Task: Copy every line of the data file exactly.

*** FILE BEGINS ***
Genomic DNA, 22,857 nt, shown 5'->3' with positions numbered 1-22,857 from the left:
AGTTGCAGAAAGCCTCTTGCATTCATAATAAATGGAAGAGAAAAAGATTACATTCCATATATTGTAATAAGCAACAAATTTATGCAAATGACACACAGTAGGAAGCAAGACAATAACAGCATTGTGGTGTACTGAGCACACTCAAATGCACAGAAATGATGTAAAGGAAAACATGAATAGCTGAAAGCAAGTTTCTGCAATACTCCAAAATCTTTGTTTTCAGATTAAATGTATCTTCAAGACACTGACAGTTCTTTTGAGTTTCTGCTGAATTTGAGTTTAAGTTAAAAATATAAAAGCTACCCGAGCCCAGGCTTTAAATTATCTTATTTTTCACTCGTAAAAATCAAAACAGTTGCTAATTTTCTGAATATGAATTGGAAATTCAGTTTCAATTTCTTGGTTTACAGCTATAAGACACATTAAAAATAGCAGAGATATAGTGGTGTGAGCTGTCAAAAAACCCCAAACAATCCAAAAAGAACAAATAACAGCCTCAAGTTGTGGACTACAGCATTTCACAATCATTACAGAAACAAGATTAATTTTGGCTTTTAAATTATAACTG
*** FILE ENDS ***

Genomic DNA, 22,857 nt, shown 5'->3' with positions numbered 1-22,857 from the left:
AGTTGCAGAAAGCCTCTTGCATTCATAATAAATGGAAGAGAAAAAGATTACATTCCATATATTGTAATAAGCAACAAATTTATGCAAATGACACACAGTAGGAAGCAAGACAATAACAGCATTGTGGTGTACTGAGCACACTCAAATGCACAGAAATGATGTAAAGGAAAACATGAATAGCTGAAAGCAAGTTTCTGCAATACTCCAAAATCTTTGTTTTCAGATTAAATGTATCTTCAAGACACTGACAGTTCTTTTGAGTTTCTGCTGAATTTGAGTTTAAGTTAAAAATATAAAAGCTACCCGAGCCCAGGCTTTAAATTATCTTATTTTTCACTCGTAAAAATCAAAACAGTTGCTAATTTTCTGAATATGAATTGGAAATTCAGTTTCAATTTCTTGGTTTACAGCTATAAGACACATTAAAAATAGCAGAGATATAGTGGTGTGAGCTGTCAAAAAACCCCAAACAATCCAAAAAGAACAAATAACAGCCTCAAGTTGTGGACTACAGCATTTCACAATCATTACAGAAACAAGATTAATTTTGGCTTTTAAATTATAACTG